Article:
The startup – 70 percent owned by Chinese mobile app company Cheetah Mobile – announced a US$60 million series A from Matrix Partners China, IDG Capital, Gobi Partners, Cheetah Mobile, and others on Monday. The live streaming service will use the new funds for research and development, as well as improving its overseas operations. Currently, the app has users in the US, the UK, Canada, and Australia.
“Matrix Partners has always watched for opportunities in social networking. We believe that the US and other overseas markets have a huge demand for social live streaming,” stated Wang Huadong, co-founder of Matrix Partners China, in a press release. “We look forward to even more progress from Live.me’s team going forward.”
Last year, China’s live streaming market reached a fever pitch, growing 180 percent year-on-year to reach US$3 billion, according to research firm iResearch. Unlike Western equivalents, such as Periscope and Facebook Live, China’s live streaming market is characterized by virtual gifts – from digital lollipops to Ferraris – which are a way for both hosts and live streaming platforms to monetize dancing, singing, eating, or even idle banter.
So far, it seems like a lucrative model. Chinese social networking app Momo has leveraged live streaming with enormous success, for instance. In Q4 of last year, Momo’s revenue jumped 524 percent year-on-year to US$246.1 million. Top-notch live streaming hosts can make as much as US$20,000 a month, though normal full-time hosts typically make about US$500, according to China Tech Insights.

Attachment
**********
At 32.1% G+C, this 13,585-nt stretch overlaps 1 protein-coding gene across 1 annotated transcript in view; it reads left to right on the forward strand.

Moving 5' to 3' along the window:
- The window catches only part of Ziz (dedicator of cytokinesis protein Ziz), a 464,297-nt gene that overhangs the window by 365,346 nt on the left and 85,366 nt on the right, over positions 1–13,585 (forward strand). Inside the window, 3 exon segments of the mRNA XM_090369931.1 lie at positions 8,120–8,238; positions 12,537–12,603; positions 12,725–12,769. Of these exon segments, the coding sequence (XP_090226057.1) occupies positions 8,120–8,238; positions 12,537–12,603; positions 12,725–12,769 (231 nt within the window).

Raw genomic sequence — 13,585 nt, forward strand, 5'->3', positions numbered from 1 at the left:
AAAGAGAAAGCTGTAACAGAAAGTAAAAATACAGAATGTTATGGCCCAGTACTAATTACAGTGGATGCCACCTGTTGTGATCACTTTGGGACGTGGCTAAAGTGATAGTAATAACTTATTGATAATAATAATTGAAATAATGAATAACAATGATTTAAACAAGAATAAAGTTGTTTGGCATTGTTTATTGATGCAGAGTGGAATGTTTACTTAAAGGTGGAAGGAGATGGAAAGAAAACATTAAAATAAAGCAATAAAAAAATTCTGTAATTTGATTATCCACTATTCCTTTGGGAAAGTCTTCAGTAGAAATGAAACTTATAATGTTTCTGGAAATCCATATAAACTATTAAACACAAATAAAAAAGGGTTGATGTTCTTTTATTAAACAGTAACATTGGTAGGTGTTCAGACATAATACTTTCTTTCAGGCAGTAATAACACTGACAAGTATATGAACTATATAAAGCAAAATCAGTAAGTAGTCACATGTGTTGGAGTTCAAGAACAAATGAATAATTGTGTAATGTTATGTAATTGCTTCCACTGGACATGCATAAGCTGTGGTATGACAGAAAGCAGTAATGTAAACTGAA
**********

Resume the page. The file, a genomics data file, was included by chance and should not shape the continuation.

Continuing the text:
Cheetah Mobile’s Live.me wants to take virtual gifting to overseas audiences, especially for Western internet celebrities and their fans. The live streaming app counts Vine and Snapchat star Amanda Cerny, as well as Youtube celebrities Anthony Quintal and Roman Atwood, among its digital influencers. Last October, the live streaming app said it processed a total of US$1 million in virtual gift payments seven months after launching last April.
However, Live.me isn’t the only company outside of China to do so. Shanghai-based startup Musical.ly also has its own live streaming equivalent called Live.ly, which launched last year. It too lets users reward hosts with virtual gifts and has even incorporated another feature popular in China called dan mu, floating comments that scroll across the screen.
Western juggernauts such as YouTube, Facebook, and Periscope will also be nontrivial contenders, as each doubles down on live streaming as a way to monetize content creators and web stars.